LINCOLN, Neb. —One of the nation's few late-term abortion providers is considering where he will practice as Nebraska moves toward new restrictions on the procedure and Kansas takes steps aimed at keeping him out.
LeRoy Carhart is exploring all his options, a spokeswoman for the Omaha-area physician said Thursday, in light of a first-of-its-kind bill expected to be approved in Nebraska within the next week. Partially aimed at shutting Carhart down, it would ban abortions at and after 20 weeks of pregnancy based on the assertion that fetuses feel pain at that time.
The criterion now used in Nebraska and elsewhere to block abortions is fetal viability, or the ability to live outside the womb.
"He doesn't have plans to leave, but is exploring his options," said Carhart's spokeswoman, Dionne Scott of the Center for Reproductive Rights. Asked if he might begin practicing in Kansas, she said, "We are not saying Kansas is out of the question."
"We will end up choosing the option that best serves women," she said.
Kansas lawmakers are trying to prevent Carhart from coming there to replace his friend and fellow late-term abortion provider, George Tiller, who was shot to death in Wichita last year. A week ago, Scott Roeder was sentenced to life in prison with no possibility of parole for 50 years for gunning Tiller down.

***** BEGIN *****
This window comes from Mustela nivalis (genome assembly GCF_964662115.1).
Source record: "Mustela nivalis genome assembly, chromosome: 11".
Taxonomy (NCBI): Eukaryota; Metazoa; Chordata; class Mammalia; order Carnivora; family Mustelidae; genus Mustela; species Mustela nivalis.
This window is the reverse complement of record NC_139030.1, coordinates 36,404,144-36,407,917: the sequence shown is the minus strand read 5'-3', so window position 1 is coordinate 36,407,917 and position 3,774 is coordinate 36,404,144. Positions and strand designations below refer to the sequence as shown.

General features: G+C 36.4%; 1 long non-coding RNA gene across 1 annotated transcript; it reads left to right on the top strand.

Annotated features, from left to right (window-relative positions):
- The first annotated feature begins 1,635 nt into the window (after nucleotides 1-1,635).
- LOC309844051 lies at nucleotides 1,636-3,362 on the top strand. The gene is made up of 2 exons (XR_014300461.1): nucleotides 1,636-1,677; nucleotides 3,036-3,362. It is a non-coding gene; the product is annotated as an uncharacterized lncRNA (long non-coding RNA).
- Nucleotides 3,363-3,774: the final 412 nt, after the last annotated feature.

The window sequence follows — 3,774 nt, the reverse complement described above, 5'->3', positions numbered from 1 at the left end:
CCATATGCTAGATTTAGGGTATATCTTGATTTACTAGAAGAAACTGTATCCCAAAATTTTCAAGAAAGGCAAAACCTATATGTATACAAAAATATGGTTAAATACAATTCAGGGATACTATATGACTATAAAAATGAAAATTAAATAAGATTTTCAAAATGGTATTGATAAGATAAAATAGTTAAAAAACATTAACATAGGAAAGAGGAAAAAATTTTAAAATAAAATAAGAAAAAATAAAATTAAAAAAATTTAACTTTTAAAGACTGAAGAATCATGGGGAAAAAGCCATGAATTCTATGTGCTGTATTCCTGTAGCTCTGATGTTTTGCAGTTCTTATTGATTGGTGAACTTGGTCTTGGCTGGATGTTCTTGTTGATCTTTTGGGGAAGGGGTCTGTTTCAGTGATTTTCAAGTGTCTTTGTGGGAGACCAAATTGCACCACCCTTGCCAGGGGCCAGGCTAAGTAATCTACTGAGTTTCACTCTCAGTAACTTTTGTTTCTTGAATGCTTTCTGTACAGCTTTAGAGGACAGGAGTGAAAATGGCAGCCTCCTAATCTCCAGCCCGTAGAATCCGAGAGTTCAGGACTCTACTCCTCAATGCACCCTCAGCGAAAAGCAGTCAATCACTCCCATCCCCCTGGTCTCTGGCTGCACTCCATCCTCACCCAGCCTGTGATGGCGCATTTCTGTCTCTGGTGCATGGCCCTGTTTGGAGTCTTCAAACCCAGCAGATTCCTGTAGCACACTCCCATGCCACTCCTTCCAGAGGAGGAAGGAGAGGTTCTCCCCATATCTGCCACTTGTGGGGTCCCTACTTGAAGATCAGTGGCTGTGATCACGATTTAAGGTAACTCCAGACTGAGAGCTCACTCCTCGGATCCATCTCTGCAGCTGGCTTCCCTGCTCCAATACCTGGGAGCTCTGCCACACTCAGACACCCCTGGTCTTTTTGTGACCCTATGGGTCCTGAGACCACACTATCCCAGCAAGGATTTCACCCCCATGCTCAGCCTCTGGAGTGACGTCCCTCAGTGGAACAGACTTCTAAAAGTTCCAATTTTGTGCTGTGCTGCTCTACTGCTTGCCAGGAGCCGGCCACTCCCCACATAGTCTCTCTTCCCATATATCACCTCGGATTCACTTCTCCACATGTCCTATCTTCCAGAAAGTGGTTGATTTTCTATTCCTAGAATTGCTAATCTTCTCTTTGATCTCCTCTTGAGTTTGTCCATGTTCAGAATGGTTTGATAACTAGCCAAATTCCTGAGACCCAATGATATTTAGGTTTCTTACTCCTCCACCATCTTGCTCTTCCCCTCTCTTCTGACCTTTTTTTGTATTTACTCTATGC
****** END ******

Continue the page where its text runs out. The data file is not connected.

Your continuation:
Kansas lawmakers recently approved a bill that would require doctors to list an exact medical diagnosis justifying a late-term abortion. It adjusts the definition of viability so that a fetus would be considered viable if there's a "reasonable probability" it would survive outside the womb with life-sustaining measures such as an incubator.
It also codifies a state rule that the required second opinion on whether late-term abortions are necessary come from a Kansas doctor. And it would allow a woman or girl — or family members, in the case of a minor — to sue a doctor if they have evidence that a late-term abortion was illegal.
Kansas Gov. Mark Parkinson must decide within the next week whether to allow it to become law. His spokesman wouldn't comment Thursday on the governor' s plans.
Should the Kansas bill become law, and the Nebraska bill is approved as expected, abortion restrictions in Kansas would be less strict than in Nebraska in a couple of significant ways.
Even if the Kansas proposal is enacted, abortions would still be restricted at and after the 22nd week of pregnancy, if the fetus is viable. The Nebraska measure proposes a cutoff at 20 weeks. Under current law in Nebraska, Carhart has said he provides abortions to women who are up to 22 weeks pregnant, and abortions after that are performed if medically necessary.
Another key difference should proposals in both states become law: Women in Nebraska couldn't use mental health problems as a reason to have abortions after the 20-week mark. In Kansas, mental health problems can allow for abortions beyond the normal cutoff time.
A separate bill approved by the Kansas House of Representatives would prohibit late-term abortions on viable fetuses for mental health reasons. The Senate has yet to consider it and may not this year.